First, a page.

logo - Join me in the 1900s
logo - guest contribution

The beginning of World War Two
on the home front in north London

YOU ARE HERE: home > war

I was born in April 1937, and the family home was in Edmonton in north London. Although my father (like many others) had been out of work for most of 1926 and off and on afterwards, by the time I was born he was in a steady job. Indeed, in 1939, the year war was declared, my parents had been planning their first overseas holiday, on a weekly wage of £5. How things have changed!


to top of page

The air raid siren, the alert and the all-clear

Even when I was quite small, father would take me out for walks on Sunday mornings, and it was on one of these walks, in September 1939, that I first heard an air raid siren. We had been to Tatem's Park, in Edmonton, situated on the north west corner of the junction of what is now the A10 and the A406, and were walking home along Hedge Lane, approaching the 'Cambridge' roundabout - since repositioned and very much enlarged. For some years, during the 1970's, the houses alongside the Cambridge Pub, which gave the roundabout its name, were bought up and remained empty in preparation for the alterations.

Anyway, just as we were passing underneath the (presumably newly installed) siren, it went off. An wail which rose and fell every few seconds meant that planes were coming and to take cover, and a continuous wail sounded the 'all clear'. I think it was actually on September 3rd, the day when war was declared, and I think it must have been a test, or perhaps it was to signal the declaration. Anyway, we hurried home.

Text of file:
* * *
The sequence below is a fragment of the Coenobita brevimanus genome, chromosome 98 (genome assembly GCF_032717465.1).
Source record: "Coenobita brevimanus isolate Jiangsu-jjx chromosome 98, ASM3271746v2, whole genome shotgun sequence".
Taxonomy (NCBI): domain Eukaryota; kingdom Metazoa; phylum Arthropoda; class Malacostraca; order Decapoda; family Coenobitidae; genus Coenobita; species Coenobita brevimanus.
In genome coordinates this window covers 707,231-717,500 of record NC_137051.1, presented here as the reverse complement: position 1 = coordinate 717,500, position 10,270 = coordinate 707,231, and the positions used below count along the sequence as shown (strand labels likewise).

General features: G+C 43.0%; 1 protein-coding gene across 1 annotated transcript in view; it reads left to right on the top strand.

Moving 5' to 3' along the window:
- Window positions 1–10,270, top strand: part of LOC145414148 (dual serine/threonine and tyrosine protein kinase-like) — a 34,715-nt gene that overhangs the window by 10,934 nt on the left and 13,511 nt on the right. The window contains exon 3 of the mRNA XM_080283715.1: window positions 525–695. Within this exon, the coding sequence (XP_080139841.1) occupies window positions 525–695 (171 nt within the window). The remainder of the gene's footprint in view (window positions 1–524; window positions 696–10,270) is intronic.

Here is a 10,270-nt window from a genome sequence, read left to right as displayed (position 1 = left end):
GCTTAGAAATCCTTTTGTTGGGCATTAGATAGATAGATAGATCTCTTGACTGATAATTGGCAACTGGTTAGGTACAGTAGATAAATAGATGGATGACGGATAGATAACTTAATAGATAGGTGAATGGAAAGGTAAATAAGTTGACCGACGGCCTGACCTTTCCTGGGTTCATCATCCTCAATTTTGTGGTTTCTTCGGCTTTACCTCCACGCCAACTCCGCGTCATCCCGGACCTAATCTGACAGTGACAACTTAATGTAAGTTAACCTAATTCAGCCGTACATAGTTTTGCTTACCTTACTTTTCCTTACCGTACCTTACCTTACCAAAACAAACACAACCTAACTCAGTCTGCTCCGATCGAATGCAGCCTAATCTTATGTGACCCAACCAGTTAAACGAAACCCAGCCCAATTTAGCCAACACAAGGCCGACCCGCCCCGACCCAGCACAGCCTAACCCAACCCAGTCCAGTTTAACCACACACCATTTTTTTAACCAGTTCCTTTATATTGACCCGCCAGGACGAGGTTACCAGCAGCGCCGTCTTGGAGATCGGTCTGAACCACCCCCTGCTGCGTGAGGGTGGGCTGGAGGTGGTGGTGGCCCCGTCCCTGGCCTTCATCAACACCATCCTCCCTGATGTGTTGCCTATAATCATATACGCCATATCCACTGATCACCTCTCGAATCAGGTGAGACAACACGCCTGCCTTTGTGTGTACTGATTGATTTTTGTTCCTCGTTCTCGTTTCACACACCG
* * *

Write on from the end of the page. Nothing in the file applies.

In 1939 an information leaflet on the siren and what to do when it sounded was distributed to the public.

to top of page

1939 on the home front

Nothing much happened on the Edmonton home front during the rest of 1939, as far as I recall. I remember a discussion about evacuation, and my parents' decision that we would all stay together at home. At that time I was an only child. The house, a terraced house in Cheddington Road on the Huxley Estate in Edmonton, was small, but snug and comfortable, and we had a happy life. If my parents were worried about the war they didn't show it. The only thing of particular note was that my father repositioned the door into my bedroom so that it was immediately next to theirs instead of being along the landing.

If you can add anything to this page, I would be pleased to hear from you.

Pat Cryer, webmaster

Page contributed by John Cole